Introduction The sense of effort is an essential component of all forms of exercise. Although extensively studied, exercise physiologists have failed to reach consensus about whether this sensation is based on afferent sensory feedback or is centrally generated and independent of such feedback. This confusion has led to misunderstandings regarding the neurological mechanisms responsible for the sense of effort as opposed to other specific sensations such as pain and temperature.
Discussion A mechanism in which the sense of effort is centrally generated and independent of feedback had been proposed more than 150 years ago. However, a more recent concept of sense of effort as a subjective rating of exercise intensity based on various sensations experienced during exercise given by Borg may have caused confusion, especially among exercise physiologists. Many began to use and understand the sense of effort as a sensation that is generated by afferent sensory feedback. The information reviewed in this article, together with the examples given, constitutes a body of evidence in favour of a centrally generated sense of effort. Afferent sensory feedback is important for the conscious awareness of different sensations such as pain and temperature, and plays important roles in the control of homeostasis. However, peripheral sensory feedback does not seem to be important for the generation of the sense of effort.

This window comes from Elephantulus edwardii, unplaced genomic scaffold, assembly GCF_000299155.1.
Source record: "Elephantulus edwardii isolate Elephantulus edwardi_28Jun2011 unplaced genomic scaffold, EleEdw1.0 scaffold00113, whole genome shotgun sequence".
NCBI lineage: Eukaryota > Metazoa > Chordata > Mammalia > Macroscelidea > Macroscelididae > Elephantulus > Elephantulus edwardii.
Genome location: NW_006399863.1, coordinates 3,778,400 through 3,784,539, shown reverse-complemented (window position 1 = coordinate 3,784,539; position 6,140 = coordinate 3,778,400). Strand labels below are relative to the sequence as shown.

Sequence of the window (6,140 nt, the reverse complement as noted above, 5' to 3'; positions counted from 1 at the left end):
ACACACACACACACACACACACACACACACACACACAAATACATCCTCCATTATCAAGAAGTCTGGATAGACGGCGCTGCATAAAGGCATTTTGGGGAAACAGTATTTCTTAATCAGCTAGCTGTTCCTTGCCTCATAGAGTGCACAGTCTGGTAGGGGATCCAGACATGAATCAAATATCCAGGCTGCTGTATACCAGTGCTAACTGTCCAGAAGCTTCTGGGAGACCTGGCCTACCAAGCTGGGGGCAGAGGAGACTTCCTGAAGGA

Conclusion The sense of effort and other specific sensations such as temperature, pain and other muscular sensations present two separate neurological mechanisms. While the former is centrally generated, the latter is based on afferent sensory feedback. An interaction of these sensations is likely the ultimate regulator of exercise performance. However, further investigation is required to fully understand these phenomena.
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Competing interests None.
Provenance and peer review Not commissioned; externally peer reviewed.
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